Particularly on the African continent, China has been at the forefront of institutionalizing relations with governments (see Taylor 2011) although other emerging economies like India follow straight (see Narlikar 2010). China and Africa have had a long history of engagement since the days of the early Cold War (Large 2008) and the recent rise in economic exchange and development programmes does not come out of the void (Brautigam 2009). The term ‘Beijing consensus’ intends to capture the specifically Chinese approach to development: In addition to being based on innovation and a step-by-step approach to political reform, its crucial feature is that states are supposed to “follow their own paths to development, free from outside intervention” (Moynagh and Worseley 2008: 37). Conditionalities that touch the domestic sphere of recipient countries – such as SAPs or good-governance constraints put forward by Western donors – are refuted. This approach to aid has stimulated a range of critique from Western voices that see the already difficult fight for good governance in Africa undermined. In 2007 Mosés Naím publishes a trenchant critique of the Chinese take on development aid: without considerations for population or environment, Chinese aid programmes “stifle real progress while hurting average citizens” (Naím 2007). However, this appraisal is far from being unanimously shared: In her latest major contribution, The Dragon’s Gift (2009), Deborah Brautigam comes to a more nuanced assessment of China and its activities on the African continent.
Is China going its own way in doing development, putting forward the Beijing consensus – or does it incrementally start to replicate Western-dominated standards? In other words: Is China a norm-maker or a norm-taker? In order to find a preliminary answer to this question analysts have recently turned to Chinese engagement in particular policy sectors in Africa. Taking the example of the education sector, Nordtveit (2011: 107) shows that China’s aid programmes are evolving, at times contradictory and generally anxious to use a “distinctive vocabulary” separating their efforts from those of conventional donors. King (2010: 86) underlines the difficulty of comparing China’s stance on development aid to the Western approach with its specialized institutions and explicit sectoral strategies: “Ultimately all the many elements of China’s cooperation with Africa are inseparable from the political, economic and trade engagements with Africa“. More generally, Breslin (2011) argues that China presents an interesting alternative for African countries that have been largely dependent on Western economic partners. The fact that China explicitly refrains from attaching conditionalities to its aid programmes and – more effectively than Western donors – puts the idea of partnership in the centre of exchange is generally appreciated. China seems to use the South-South discourse in an effective way (see King 2009): the absence of an ambiguous colonial past allows China to focus on its strategic economic and – increasingly – also geopolitical interests. From a global perspective, China’s (direct or indirect) influence will grow: according to a former senior manager in one of the World Bank’s trust programmes, the rise of China and other Emerging Powers will necessarily lead to a relative decline in Western agenda setting power in the development sector.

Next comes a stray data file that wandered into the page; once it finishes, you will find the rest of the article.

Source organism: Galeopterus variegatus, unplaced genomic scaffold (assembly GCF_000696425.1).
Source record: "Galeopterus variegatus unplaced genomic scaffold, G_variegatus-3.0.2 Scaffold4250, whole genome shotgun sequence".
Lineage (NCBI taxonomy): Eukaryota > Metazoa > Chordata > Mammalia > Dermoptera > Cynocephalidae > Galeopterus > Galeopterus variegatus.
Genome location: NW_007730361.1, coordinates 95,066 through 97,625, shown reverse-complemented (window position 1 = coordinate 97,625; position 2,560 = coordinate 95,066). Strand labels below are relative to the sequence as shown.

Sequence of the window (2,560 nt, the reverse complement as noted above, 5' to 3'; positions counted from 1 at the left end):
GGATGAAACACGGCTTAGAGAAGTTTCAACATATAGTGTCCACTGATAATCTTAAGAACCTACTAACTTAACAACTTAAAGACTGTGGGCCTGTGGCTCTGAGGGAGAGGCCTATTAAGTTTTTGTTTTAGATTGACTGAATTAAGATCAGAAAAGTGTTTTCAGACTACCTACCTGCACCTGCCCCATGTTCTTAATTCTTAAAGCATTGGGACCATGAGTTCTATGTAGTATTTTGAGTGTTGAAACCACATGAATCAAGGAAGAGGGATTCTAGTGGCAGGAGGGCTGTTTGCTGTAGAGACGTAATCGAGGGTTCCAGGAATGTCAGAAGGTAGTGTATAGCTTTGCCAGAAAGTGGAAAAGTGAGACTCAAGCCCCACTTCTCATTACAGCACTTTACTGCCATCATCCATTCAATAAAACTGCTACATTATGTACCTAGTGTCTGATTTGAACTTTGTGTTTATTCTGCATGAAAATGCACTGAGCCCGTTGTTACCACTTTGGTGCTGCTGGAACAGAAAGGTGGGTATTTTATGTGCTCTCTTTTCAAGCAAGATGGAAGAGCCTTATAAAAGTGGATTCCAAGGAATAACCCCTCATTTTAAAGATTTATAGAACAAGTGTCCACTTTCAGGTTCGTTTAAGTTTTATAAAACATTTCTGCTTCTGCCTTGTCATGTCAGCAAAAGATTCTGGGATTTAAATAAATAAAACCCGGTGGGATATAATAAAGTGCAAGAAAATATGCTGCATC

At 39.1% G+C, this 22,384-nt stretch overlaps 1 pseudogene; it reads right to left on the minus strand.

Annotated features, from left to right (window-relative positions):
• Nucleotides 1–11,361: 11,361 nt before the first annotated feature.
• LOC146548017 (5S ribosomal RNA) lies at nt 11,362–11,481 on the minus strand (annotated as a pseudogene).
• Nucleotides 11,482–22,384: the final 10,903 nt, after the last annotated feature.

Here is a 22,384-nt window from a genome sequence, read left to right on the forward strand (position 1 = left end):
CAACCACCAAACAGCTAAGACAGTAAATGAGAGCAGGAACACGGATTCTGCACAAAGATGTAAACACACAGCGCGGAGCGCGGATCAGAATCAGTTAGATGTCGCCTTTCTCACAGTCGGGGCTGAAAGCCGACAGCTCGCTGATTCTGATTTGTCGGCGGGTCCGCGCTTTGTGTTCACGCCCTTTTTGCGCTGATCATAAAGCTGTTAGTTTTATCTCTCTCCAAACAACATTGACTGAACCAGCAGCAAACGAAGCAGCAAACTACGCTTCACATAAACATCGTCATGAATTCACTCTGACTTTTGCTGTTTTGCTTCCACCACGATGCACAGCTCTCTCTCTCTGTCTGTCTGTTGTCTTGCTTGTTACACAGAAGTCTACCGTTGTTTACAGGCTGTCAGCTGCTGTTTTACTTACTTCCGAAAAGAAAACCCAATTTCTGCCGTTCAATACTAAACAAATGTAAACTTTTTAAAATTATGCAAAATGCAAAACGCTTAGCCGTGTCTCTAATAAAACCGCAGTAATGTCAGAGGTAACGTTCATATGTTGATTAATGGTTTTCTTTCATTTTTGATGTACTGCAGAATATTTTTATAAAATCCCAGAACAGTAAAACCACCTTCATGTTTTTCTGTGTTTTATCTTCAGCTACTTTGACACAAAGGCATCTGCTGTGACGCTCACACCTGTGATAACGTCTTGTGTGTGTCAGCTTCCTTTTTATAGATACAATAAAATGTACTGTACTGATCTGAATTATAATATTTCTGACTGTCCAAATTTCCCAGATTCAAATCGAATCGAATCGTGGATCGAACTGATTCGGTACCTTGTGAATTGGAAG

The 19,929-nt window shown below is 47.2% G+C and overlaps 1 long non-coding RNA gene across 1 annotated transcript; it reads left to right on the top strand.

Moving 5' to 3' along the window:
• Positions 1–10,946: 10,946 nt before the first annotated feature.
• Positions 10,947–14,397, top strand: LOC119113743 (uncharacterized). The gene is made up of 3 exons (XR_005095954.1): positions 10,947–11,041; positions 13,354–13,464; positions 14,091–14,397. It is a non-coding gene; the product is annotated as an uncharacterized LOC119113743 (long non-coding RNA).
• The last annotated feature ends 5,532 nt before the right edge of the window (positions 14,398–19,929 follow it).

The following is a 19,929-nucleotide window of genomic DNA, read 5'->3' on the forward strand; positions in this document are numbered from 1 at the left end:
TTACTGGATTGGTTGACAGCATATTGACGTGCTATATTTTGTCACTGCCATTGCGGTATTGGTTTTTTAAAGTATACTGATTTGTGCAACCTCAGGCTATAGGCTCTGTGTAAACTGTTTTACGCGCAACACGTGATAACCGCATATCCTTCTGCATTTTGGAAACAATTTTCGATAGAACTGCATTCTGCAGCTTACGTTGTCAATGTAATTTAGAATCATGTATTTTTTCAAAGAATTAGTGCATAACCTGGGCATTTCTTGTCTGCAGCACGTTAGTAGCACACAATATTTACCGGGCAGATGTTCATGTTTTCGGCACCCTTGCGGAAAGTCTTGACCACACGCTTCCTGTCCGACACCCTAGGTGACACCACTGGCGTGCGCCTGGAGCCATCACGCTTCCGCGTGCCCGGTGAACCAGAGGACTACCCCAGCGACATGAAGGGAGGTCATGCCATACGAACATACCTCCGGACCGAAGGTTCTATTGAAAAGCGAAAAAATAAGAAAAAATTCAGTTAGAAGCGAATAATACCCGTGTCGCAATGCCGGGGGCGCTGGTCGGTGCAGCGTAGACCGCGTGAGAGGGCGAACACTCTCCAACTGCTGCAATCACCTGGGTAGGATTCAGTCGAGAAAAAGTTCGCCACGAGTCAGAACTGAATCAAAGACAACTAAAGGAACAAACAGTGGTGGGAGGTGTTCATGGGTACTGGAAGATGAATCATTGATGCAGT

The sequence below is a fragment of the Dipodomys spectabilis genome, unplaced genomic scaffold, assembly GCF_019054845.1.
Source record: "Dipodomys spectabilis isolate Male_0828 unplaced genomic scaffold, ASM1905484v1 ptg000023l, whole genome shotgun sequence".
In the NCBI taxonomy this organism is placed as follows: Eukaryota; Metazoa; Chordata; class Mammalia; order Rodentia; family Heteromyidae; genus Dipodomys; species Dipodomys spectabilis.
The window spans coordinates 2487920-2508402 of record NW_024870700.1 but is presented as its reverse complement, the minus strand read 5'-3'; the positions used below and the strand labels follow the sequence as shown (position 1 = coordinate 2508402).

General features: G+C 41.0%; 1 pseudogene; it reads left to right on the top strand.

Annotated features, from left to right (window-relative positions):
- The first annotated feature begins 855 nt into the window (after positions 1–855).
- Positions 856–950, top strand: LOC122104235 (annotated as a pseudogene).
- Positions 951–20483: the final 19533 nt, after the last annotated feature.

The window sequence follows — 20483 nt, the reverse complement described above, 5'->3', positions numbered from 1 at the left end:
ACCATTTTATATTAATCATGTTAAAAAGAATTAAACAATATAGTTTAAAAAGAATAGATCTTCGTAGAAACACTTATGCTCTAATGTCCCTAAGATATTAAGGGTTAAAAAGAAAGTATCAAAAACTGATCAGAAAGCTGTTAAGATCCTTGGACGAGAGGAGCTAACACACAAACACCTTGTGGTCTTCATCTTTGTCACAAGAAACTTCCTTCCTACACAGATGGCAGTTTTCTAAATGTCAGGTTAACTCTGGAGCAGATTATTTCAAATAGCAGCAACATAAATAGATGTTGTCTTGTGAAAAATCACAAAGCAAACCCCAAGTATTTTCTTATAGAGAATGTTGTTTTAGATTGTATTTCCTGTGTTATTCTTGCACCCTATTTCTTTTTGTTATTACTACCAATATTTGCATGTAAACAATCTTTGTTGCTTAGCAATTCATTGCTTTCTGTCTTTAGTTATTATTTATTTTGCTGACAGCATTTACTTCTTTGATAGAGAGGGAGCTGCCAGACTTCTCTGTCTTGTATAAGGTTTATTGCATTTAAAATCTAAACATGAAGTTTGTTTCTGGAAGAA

3. Emerging Powers and the Contingency of Development Aid Patterns
China’s approach to development cooperation has had its own features for a long time (Nordveit 2011) and is constantly evolving. To what extent China will eventually be leaning towards the role of norm-taker (gradually adjusting to Western standards of development aid) or the role of norm-maker (imposing its own way of doing development aid) has to be seen. Most current analyses (see Brautigam 2009, King 2010, Oya 2008) cautiously suggest the latter.